Few people know that something they use daily - computer keyboards - are especially dirty as, on average, they contain 70 times more microbes than a lavatory seat! So what about the MONEY, which we all handle on a daily basis? Along with the current scare regarding what are called "Super Bugs" we all need to know where the hidden dangers lie.
Transmission of germs: can a disease Super Bug be passed on by handling money?
Few people know that something they use daily - computer keyboards - are especially dirty as, on average, they contain 70 times more microbes than a lavatory seat! Some microbes, especially pathogenic (i.e. able to cause disease) microbes are harmful, since they invade and grow within other organisms, causing diseases that kill people, animals and plants. So what about the MONEY, which we all handle on a daily basis? Along with the current scare regarding what are called "Super Bugs" we all need to know where the hidden dangers lie.
Is the danger not worth worrying about?
Well, to to demonstrate what happens when money moves around, some useful experiments were carried out:
A web site, called "Where's George" was assisted more than 4.5 million volunteer registered users, They asked site visitors to register the denomination, series and serial number of any U.S. dollar bill, along with their current ZIP or post code.
The web site administrators then tracked the movement of more than 142 million different bills, with a total value of over US$687 million dollars.
Whilst this began as a just-for-fun project, it is now beginning to have real-world implications: mathematical models developed to describe the geographic spread of money mapped using the data are now being applied to models of the spread of infectious disease.
In yet another study carried out by a Chemistry team based at Ireland's Dublin City University, found that every single note from a random sample analyzed tested positive for cocaine, and some for cocaine as well.
In the United States, reports are that it is not as rosy as some people may think. When researchers at the Wright-Patterson Air Force Base in Ohio tested a random sampling of dollar bills, they found that 94% of the bills were contaminated with bacteria known to cause either serious or mild illness. Whether or not swine flu can be transmitted through money is not yet known. The Japanese sanitize money coming out of an ATM by "flash-heating" it for a millisecond at 342 degrees.
In everyday life, how are disease-carrying organisms passed on?
They are passed directly from one person to another by one or more of the following means:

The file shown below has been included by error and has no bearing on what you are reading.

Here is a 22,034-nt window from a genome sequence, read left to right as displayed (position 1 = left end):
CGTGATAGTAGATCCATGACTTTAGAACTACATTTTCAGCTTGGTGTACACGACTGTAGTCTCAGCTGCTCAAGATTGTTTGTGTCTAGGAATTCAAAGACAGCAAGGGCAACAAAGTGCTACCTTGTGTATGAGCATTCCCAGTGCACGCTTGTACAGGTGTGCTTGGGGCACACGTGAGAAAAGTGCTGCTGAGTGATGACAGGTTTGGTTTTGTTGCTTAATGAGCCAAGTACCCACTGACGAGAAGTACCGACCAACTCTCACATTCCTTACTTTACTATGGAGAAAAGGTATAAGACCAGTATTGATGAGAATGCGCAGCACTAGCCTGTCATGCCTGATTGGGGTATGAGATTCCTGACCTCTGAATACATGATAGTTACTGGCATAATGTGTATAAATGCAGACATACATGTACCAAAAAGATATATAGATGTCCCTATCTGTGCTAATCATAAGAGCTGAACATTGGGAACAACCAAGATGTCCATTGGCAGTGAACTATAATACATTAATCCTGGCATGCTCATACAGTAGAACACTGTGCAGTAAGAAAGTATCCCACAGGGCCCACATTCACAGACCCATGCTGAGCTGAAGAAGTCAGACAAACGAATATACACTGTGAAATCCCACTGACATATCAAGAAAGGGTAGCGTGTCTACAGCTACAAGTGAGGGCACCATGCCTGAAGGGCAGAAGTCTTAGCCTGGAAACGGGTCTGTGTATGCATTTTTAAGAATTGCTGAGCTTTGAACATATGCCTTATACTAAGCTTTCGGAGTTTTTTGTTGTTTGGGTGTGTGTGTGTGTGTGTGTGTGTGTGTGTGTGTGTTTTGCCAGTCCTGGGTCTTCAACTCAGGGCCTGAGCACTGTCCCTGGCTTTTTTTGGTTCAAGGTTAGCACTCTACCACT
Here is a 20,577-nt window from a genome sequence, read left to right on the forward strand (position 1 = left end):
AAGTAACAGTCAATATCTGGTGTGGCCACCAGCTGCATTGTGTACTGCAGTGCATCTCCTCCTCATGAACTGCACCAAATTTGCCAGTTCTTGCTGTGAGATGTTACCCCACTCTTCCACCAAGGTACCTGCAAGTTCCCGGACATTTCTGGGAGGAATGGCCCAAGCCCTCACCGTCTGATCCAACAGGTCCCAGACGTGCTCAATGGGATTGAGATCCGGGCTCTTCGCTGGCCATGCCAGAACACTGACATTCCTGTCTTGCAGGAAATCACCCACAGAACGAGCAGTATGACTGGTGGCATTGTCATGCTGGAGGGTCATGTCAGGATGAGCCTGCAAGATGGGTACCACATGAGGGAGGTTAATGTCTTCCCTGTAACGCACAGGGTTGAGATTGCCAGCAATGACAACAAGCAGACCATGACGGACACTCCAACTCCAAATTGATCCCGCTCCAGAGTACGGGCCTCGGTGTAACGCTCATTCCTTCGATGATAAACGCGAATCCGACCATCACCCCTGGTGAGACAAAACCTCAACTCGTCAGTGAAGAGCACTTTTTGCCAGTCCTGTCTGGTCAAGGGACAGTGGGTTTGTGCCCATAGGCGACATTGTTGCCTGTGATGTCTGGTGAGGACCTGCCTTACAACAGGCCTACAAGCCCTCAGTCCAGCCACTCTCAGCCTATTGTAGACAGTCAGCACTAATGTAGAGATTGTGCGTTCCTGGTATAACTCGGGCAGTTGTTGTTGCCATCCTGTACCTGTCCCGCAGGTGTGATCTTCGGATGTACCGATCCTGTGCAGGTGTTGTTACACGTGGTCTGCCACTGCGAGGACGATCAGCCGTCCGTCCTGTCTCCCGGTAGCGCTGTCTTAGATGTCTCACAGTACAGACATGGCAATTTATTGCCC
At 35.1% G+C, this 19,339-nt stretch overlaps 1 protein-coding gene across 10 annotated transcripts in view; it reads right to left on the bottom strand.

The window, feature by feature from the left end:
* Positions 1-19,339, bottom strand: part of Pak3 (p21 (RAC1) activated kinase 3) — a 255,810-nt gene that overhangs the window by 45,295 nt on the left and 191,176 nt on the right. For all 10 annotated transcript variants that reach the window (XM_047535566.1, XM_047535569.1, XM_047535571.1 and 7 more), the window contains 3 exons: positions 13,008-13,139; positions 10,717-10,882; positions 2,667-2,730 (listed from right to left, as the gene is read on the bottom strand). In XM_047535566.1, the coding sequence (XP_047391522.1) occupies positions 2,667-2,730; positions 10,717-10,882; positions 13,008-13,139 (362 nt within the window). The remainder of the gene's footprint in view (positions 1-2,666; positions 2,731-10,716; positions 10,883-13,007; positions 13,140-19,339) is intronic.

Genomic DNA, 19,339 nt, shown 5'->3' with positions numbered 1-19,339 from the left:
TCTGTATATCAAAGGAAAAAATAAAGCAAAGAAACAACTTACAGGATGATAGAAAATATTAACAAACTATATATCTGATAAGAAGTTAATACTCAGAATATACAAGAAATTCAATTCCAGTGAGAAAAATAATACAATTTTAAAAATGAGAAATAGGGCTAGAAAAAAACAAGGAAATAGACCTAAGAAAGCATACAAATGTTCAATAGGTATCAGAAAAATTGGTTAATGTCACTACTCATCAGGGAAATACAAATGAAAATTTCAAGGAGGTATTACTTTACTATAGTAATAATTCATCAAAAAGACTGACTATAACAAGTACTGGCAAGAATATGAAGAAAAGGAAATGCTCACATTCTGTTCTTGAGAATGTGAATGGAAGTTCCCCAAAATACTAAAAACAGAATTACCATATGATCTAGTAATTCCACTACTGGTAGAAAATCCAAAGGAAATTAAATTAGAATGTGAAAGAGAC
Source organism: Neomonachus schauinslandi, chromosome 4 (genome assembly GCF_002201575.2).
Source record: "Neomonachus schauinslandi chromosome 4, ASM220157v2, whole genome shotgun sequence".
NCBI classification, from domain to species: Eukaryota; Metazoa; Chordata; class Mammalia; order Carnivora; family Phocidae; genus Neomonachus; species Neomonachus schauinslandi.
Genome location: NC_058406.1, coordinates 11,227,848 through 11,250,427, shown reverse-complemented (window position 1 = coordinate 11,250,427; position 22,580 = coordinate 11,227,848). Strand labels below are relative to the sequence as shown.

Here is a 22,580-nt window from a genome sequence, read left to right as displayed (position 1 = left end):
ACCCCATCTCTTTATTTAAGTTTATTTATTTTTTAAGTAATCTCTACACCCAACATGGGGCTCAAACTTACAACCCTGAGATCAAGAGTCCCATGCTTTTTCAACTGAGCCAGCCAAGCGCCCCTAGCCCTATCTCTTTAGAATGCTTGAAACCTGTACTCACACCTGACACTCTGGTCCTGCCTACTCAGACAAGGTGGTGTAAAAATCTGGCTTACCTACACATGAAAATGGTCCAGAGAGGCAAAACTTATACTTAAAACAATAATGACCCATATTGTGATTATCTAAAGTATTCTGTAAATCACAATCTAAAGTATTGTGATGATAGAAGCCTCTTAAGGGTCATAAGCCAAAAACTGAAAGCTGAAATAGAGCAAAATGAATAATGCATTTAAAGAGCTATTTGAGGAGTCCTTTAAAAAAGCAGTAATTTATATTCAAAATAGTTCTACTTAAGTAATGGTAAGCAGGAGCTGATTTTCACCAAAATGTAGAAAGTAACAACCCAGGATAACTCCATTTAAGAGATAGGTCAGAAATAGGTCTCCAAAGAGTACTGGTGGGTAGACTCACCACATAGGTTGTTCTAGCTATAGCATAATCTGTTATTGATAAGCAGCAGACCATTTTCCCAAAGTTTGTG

- droplet contact – coughing or sneezing on another person
- direct physical contact – touching an infected person, including sexual contact
- indirect physical contact – usually by touching soil contamination or a contaminated surface
- airborne transmission – if the microorganism can remain in the air for long periods
- fecal-oral transmission – usually from contaminated food or water sources
Transmission can also be indirect, via a mosquito, tapeworms in pigs can be transmitted to humans who ingest improperly cooked pork.
Bodily Transmission - "Locus"
- In transmission, a locus is the point on the body where a pathogen enters.
- In droplet contact and other airborne transmission it is generally the respiratory system
- A wound in the skin or through a mucous membrane
- In fecal-oral transmission, it is through the mouth.
- A bite or sting.
Routes of Transmission
Also known as the respiratory route, it is a typical mode of transmission among many infectious agents. If an infected person coughs or sneezes on another person the microorganisms, suspended in warm, moist droplets, may enter the body through the nose, mouth or eye surfaces.
Diseases that are commonly spread by coughing or sneezing include:
- Bacterial Meningitis
- Common cold
- Strep throat
- Whooping cough
Transmission by direct contact
Diseases that can be transmitted by direct contact are called contagious. These diseases can also be transmitted by sharing a towel (where the towel is rubbed vigorously on both bodies) or items of clothing in close contact with the body (socks, for example) if they are not washed thoroughly between uses. For this reason, contagious diseases often break out in schools, where towels are shared and personal items of clothing accidentally swapped in the changing rooms.
Some diseases that are transmissible by direct contact include:
- Athlete's foot
The route of transmission is important because patterns of contact vary between different populations and different groups of populations depending on socio-economic, cultural and other features. For example, low personal and food hygiene due to the lack of a clean water supply may result in increased transmission of diseases by the fecal-oral route, such as cholera.
Differences in incidence of such diseases between different groups can also throw light on the routes of transmission of the disease. For example, if it is noted that polio is more common in cities in underdeveloped countries, without a clean water supply, than in cities with a good plumbing system, we might advance the theory that polio is spread by the fecal-oral route. Experts contend that they are still not sure about money - notes - being one of the transfer agents of disease.
Last night, after doing my research on this matter, I was appaled to see a lady coming out of a shop, sticking a note in her mouth. so she could fasten her necklace! My thoughts then also went back to a short period I spent in a bank, and the days that clients would bring in a pile of notes to be banked. The nauseating stench from these notes was apalling! Yet we continue to use this form of exchange, and will probably do so for a long time to come.
References: Wikipedia,University of Dublin City, Ireland